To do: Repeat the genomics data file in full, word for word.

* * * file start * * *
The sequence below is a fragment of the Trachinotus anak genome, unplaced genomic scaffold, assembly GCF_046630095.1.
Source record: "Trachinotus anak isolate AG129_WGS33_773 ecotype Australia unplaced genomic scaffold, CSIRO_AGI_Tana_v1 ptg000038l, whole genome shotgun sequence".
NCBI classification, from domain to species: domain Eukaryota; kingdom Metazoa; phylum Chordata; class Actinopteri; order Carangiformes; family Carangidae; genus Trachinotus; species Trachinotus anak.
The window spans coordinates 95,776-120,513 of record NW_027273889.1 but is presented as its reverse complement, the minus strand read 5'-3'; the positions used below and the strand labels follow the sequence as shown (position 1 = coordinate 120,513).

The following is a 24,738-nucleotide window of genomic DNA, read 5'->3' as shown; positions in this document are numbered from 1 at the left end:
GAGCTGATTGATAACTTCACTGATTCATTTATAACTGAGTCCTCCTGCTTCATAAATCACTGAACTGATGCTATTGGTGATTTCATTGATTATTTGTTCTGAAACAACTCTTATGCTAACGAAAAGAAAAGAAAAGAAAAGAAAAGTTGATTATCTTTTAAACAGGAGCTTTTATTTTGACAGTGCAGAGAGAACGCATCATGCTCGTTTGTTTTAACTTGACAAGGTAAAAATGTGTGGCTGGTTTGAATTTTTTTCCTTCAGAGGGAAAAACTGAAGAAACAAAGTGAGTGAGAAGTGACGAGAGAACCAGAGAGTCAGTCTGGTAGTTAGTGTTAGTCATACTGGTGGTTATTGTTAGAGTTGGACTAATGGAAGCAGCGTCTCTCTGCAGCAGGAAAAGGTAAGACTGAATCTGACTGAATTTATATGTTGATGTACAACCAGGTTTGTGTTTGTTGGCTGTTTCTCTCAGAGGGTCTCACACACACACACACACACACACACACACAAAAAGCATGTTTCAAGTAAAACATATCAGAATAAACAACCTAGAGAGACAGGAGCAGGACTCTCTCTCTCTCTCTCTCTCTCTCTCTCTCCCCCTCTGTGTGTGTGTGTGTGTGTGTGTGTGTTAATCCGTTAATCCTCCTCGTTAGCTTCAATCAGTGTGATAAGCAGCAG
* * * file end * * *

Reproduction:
The sequence below is a fragment of the Trachinotus anak genome, unplaced genomic scaffold, assembly GCF_046630095.1.
Source record: "Trachinotus anak isolate AG129_WGS33_773 ecotype Australia unplaced genomic scaffold, CSIRO_AGI_Tana_v1 ptg000038l, whole genome shotgun sequence".
NCBI classification, from domain to species: domain Eukaryota; kingdom Metazoa; phylum Chordata; class Actinopteri; order Carangiformes; family Carangidae; genus Trachinotus; species Trachinotus anak.
The window spans coordinates 95,776-120,513 of record NW_027273889.1 but is presented as its reverse complement, the minus strand read 5'-3'; the positions used below and the strand labels follow the sequence as shown (position 1 = coordinate 120,513).

The following is a 24,738-nucleotide window of genomic DNA, read 5'->3' as shown; positions in this document are numbered from 1 at the left end:
GAGCTGATTGATAACTTCACTGATTCATTTATAACTGAGTCCTCCTGCTTCATAAATCACTGAACTGATGCTATTGGTGATTTCATTGATTATTTGTTCTGAAACAACTCTTATGCTAACGAAAAGAAAAGAAAAGAAAAGAAAAGTTGATTATCTTTTAAACAGGAGCTTTTATTTTGACAGTGCAGAGAGAACGCATCATGCTCGTTTGTTTTAACTTGACAAGGTAAAAATGTGTGGCTGGTTTGAATTTTTTTCCTTCAGAGGGAAAAACTGAAGAAACAAAGTGAGTGAGAAGTGACGAGAGAACCAGAGAGTCAGTCTGGTAGTTAGTGTTAGTCATACTGGTGGTTATTGTTAGAGTTGGACTAATGGAAGCAGCGTCTCTCTGCAGCAGGAAAAGGTAAGACTGAATCTGACTGAATTTATATGTTGATGTACAACCAGGTTTGTGTTTGTTGGCTGTTTCTCTCAGAGGGTCTCACACACACACACACACACACACACACACAAAAAGCATGTTTCAAGTAAAACATATCAGAATAAACAACCTAGAGAGACAGGAGCAGGACTCTCTCTCTCTCTCTCTCTCTCTCTCTCTCCCCCTCTGTGTGTGTGTGTGTGTGTGTGTGTGTTAATCCGTTAATCCTCCTCGTTAGCTTCAATCAGTGTGATAAGCAGCAG